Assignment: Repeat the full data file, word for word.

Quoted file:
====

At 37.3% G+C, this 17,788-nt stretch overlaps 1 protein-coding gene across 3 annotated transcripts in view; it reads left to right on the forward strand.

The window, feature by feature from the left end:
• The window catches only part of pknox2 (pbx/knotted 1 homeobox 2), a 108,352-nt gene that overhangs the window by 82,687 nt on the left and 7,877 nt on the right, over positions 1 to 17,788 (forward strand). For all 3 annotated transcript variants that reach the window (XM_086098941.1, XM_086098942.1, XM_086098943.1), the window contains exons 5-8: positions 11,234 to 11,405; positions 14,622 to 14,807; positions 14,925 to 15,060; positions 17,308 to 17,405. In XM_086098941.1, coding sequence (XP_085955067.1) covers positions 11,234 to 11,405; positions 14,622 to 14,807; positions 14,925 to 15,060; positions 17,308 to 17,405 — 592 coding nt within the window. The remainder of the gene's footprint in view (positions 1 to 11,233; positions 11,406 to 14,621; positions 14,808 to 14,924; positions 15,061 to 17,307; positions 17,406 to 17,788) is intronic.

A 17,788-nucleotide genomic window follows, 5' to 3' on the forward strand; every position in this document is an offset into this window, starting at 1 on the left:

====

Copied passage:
At 37.3% G+C, this 17,788-nt stretch overlaps 1 protein-coding gene across 3 annotated transcripts in view; it reads left to right on the forward strand.

The window, feature by feature from the left end:
• The window catches only part of pknox2 (pbx/knotted 1 homeobox 2), a 108,352-nt gene that overhangs the window by 82,687 nt on the left and 7,877 nt on the right, over positions 1 to 17,788 (forward strand). For all 3 annotated transcript variants that reach the window (XM_086098941.1, XM_086098942.1, XM_086098943.1), the window contains exons 5-8: positions 11,234 to 11,405; positions 14,622 to 14,807; positions 14,925 to 15,060; positions 17,308 to 17,405. In XM_086098941.1, coding sequence (XP_085955067.1) covers positions 11,234 to 11,405; positions 14,622 to 14,807; positions 14,925 to 15,060; positions 17,308 to 17,405 — 592 coding nt within the window. The remainder of the gene's footprint in view (positions 1 to 11,233; positions 11,406 to 14,621; positions 14,808 to 14,924; positions 15,061 to 17,307; positions 17,406 to 17,788) is intronic.

A 17,788-nucleotide genomic window follows, 5' to 3' on the forward strand; every position in this document is an offset into this window, starting at 1 on the left: